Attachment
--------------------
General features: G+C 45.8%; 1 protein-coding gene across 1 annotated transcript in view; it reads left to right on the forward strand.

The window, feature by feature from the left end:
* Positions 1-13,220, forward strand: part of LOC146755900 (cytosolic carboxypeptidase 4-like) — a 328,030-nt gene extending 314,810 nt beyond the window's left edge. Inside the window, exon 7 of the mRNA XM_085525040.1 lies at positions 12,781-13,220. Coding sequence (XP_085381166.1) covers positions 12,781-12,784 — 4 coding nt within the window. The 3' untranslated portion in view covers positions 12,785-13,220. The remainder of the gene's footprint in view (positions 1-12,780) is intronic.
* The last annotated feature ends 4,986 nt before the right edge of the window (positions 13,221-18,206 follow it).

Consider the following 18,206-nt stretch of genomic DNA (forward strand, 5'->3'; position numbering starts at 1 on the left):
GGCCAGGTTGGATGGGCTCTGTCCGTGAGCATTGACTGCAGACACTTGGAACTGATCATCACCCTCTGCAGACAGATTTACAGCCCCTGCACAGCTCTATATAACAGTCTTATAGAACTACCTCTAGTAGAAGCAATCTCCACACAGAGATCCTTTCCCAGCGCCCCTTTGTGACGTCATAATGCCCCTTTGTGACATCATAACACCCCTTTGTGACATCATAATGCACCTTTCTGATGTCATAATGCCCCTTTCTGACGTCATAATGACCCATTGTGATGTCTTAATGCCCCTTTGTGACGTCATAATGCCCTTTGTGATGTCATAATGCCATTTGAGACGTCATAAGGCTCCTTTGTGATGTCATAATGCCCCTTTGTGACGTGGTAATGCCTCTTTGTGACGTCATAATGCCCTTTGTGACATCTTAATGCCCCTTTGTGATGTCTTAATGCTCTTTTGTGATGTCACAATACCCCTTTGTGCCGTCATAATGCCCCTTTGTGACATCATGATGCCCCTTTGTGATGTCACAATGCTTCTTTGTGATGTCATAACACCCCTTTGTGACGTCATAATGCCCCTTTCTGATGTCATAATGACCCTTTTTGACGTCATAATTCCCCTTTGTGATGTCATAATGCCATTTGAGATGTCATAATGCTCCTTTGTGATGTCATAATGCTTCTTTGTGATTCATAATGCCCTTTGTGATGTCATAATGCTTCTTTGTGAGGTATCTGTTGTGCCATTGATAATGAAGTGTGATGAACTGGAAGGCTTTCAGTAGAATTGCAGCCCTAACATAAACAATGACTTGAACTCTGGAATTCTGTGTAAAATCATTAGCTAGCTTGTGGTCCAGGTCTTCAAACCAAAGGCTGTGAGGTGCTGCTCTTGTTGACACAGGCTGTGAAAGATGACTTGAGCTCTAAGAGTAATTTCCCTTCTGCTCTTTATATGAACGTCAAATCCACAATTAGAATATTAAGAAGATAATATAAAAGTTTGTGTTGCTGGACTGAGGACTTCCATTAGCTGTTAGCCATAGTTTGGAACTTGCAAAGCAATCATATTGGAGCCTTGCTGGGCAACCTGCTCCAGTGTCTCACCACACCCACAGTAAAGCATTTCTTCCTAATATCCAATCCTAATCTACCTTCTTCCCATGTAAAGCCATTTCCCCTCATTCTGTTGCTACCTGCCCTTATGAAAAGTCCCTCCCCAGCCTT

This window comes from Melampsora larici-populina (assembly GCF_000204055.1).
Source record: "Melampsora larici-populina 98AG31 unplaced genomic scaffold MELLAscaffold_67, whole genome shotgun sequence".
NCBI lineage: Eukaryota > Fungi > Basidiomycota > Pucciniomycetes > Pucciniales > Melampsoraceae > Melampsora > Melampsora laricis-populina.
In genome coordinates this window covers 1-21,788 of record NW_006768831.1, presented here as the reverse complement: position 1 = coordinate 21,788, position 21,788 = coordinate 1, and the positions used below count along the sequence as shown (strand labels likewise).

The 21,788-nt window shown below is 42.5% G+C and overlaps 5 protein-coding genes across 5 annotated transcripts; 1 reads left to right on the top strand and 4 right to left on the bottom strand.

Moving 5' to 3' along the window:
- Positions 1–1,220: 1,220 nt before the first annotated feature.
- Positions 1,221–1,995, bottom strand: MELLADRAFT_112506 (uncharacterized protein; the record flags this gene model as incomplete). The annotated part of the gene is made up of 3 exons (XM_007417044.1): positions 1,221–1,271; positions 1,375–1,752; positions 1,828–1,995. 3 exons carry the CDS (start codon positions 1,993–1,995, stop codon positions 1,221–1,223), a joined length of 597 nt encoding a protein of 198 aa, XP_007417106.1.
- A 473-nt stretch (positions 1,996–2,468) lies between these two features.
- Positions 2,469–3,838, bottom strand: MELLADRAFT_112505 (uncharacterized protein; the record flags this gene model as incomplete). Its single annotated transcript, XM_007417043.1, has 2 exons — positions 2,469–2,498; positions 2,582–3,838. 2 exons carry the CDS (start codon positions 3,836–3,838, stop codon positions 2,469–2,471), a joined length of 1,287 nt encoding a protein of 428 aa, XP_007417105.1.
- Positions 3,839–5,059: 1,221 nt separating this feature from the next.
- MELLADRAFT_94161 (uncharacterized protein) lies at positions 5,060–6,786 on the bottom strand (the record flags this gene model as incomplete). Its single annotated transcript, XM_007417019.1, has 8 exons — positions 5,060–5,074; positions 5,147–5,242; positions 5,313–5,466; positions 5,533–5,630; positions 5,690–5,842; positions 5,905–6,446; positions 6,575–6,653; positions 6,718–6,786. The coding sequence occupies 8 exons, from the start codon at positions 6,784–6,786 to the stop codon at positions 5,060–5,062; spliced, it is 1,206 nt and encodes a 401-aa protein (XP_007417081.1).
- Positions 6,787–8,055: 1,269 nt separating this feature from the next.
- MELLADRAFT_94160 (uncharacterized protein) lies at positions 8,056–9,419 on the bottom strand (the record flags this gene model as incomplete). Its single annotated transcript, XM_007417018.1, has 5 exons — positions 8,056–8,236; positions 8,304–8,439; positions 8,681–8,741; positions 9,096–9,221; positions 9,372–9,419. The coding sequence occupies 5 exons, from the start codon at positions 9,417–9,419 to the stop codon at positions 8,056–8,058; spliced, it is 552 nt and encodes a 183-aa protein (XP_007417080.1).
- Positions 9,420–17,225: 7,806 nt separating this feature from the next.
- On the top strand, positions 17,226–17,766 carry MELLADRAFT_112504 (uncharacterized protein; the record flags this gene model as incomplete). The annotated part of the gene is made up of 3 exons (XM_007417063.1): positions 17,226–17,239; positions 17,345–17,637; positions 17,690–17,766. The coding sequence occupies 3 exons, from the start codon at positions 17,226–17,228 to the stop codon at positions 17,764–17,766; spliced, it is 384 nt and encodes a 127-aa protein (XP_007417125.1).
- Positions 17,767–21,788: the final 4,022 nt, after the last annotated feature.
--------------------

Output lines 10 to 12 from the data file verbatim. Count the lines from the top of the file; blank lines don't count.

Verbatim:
In genome coordinates this window covers 1-21,788 of record NW_006768831.1, presented here as the reverse complement: position 1 = coordinate 21,788, position 21,788 = coordinate 1, and the positions used below count along the sequence as shown (strand labels likewise).

The 21,788-nt window shown below is 42.5% G+C and overlaps 5 protein-coding genes across 5 annotated transcripts; 1 reads left to right on the top strand and 4 right to left on the bottom strand.

Moving 5' to 3' along the window: